Moss v. State

Annotate this Case

364 S.W.2d 389 (1963)

Warren Lee MOSS, Appellant, v. The STATE of Texas, Appellee.

No. 35211.

Court of Criminal Appeals of Texas.

February 6, 1963.

John W. O'Dowd, Houston, for appellant.

Frank Briscoe, Dist. Atty., Carl E. F. Dally, Theodore P. Busch and Carol S. Vance, Asst. Dist. Attys., Houston, and Leon B. Douglas, State's Atty., Austin, for the State.

DICE, Commissioner.

Assault with intent to murder with malice is the offense; the punishment, seven years in the penitentiary.

The state's proof shows that appellant and the injured party, Frances Marie McElwee, had lived together as common law husband and wife in the city of Houston. During the month of December, 1961, a disagreement arose between them and they *390 ceased living together. On December 12, which was a few days after their separation, appellant went to where the injured party was employed to talk with her about a reconciliation. The injured party got off from work around 12:30 o'clock p. m., and appellant left the place with her. Later in the evening as the two were walking toward her house in the 3100 block of Lyons Avenue, appellant shot the injured party five times with a .22 calibre pistol, the bullets striking various portions of her body from the buttocks to the neck. It was shown by the testimony of the injured party and other witnesses to the shooting that the shots were fired by appellant as the injured party was running away from him, the last shot being fired after she had fallen.

It was further shown that, after firing the shots, appellant fled from the scene and some two hours later surrendered to the officers and told them he was involved in the shooting. After being duly warned, appellant made and signed a written statement, which was introduced in evidence by the state, in which he admitted firing the shots at the injured party.

Testifying as a witness in his own behalf, appellant admitted shooting the injured party, and in support of his application for suspended sentence stated that he had never been convicted of a felony in this or any other state.

Several character witnesses were called by appellant and testified that his general reputation for being a peaceable and law-abiding citizen was good. Upon cross-examination, the state asked some of the witnesses if they had heard that in April, 1955, appellant was arrested for carrying a pistol and also if they had heard that he had shot the injured party in the month of August, 1961. None of the witnesses testified that they had heard of the arrest in 1955, but two of the witnesses testified that they had heard of appellant shooting the injured party in August, 1961.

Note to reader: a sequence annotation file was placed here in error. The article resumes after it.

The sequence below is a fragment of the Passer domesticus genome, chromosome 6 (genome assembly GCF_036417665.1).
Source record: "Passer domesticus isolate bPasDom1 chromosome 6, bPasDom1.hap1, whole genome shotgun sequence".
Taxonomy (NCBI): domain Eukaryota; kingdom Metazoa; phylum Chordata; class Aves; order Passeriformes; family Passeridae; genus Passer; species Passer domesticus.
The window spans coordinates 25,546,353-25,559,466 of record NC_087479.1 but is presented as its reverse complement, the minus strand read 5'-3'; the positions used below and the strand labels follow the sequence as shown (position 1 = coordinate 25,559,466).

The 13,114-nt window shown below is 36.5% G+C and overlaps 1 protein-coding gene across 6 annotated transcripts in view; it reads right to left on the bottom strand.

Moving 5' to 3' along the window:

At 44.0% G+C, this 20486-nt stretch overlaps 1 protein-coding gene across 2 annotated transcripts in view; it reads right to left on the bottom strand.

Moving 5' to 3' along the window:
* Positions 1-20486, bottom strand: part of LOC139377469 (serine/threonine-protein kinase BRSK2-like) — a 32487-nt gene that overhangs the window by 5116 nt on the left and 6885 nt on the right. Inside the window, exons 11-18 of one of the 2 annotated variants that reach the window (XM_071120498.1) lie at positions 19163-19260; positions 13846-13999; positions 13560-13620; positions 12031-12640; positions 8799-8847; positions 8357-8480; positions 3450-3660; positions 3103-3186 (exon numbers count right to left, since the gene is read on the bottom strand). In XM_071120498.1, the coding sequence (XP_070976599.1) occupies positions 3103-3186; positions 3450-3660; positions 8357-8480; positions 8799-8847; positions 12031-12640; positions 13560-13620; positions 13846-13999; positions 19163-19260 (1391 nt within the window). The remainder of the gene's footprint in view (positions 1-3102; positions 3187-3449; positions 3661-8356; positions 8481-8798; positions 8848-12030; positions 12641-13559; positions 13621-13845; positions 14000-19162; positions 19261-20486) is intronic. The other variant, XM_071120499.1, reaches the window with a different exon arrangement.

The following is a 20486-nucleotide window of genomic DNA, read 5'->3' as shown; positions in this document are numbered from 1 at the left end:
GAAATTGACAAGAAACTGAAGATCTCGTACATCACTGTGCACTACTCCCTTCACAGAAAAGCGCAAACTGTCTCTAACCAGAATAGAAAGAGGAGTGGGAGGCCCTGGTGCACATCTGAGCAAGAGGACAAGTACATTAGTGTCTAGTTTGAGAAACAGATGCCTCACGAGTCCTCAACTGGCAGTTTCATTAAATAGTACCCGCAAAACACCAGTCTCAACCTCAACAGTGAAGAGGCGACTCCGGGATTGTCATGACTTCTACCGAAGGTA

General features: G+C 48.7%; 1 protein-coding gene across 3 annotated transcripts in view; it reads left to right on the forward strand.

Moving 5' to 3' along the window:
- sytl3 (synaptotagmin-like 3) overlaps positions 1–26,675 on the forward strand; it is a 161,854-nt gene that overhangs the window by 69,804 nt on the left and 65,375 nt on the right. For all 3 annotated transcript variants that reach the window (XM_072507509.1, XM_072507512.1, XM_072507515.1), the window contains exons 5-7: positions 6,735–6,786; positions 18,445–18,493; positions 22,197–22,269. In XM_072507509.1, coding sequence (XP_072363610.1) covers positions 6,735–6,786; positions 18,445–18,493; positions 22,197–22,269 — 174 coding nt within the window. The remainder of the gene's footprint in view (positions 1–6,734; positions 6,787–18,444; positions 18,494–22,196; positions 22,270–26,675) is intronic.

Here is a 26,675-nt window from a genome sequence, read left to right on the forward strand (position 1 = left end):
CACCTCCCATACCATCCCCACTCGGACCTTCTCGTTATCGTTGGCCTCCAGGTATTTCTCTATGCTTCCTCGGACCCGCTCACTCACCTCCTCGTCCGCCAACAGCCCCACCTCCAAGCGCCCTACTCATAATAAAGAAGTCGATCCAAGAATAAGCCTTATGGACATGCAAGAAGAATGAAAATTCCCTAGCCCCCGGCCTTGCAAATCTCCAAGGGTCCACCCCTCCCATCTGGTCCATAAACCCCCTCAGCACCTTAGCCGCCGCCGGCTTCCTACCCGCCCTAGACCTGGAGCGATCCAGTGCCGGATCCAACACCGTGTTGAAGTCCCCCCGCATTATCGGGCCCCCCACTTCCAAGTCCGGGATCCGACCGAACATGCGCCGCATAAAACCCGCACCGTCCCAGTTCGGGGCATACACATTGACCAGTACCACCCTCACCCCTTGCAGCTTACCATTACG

While testifying as a witness in his own behalf, appellant explained fully the occasion of his arrest in 1955, and testified that at such time he was arrested for carrying a pistol, placed in jail overnight, and released the next day without any charges being filed. Appellant also explained the matter of his shooting the injured party in August, 1961, stating that he did shoot her as the result of an argument but that no charges were filed against him.

Appellant's sole contention on appeal is that the court erred in failing to limit in his charge the jury's consideration of the testimony relative to his arrest in 1955 and his shooting the injured party in 1961.

As heretofore shown, the testimony regarding appellant's arrest in 1955 for carrying a pistol was introduced by appellant on his direct examination. The questions propounded by the state on the cross-examination of his character witnesses and answered in the negative were as to whether they had heard that appellant was arrested for carrying a pistol. In Hogan v. State, 147 Tex.Cr.R. 75, 178 S.W.2d 525, it was held that where the accused brought out in his testimony a prior theft conviction, a charge limiting the jury's consideration of such testimony to the matter of his credibility as a witness was not required. The accused could not impeach himself as a witness.

Wiley v. State, 153 Tex.Cr.R. 370, 220 S.W.2d 172, relied upon by appellant, is not here applicable, because in that case the testimony relative to certain prior acts of misconduct and charges against the accused was introduced by the state on cross-examination of his character witnesses. The testimony was not introduced by the accused, as was done by appellant in the present case.

Under the record presented, the court did not err in refusing to restrict the jury's consideration of the testimony regarding appellant's arrest in 1955.

Nor did the court err in refusing to restrict the jury's consideration of the testimony *391 relative to appellant having shot the injured party in 1961.

Appellant having, himself, testified fully as to the shooting rendered unnecessary an instruction by the court limiting the jury's consideration of such testimony. Johnson v. State, Tex.Cr.App., 332 S.W.2d 709.

Furthermore, the testimony relative to appellant shooting the injured party in 1961 was admissible as original evidence to show malice, intent, and motive on the part of appellant. Such testimony being admissible to prove a main issue in the case, a charge limiting the jury's consideration thereof was not required. Whiteside v. State, 115 Tex.Cr.R. 274, 29 S.W.2d 399; Hamilton v. State, 41 Tex.Cr.R. 644, 56 S.W. 926.

Finding the evidence sufficient to support the conviction and no reversible error appearing, the judgment of the trial court is affirmed.

Opinion approved by the Court.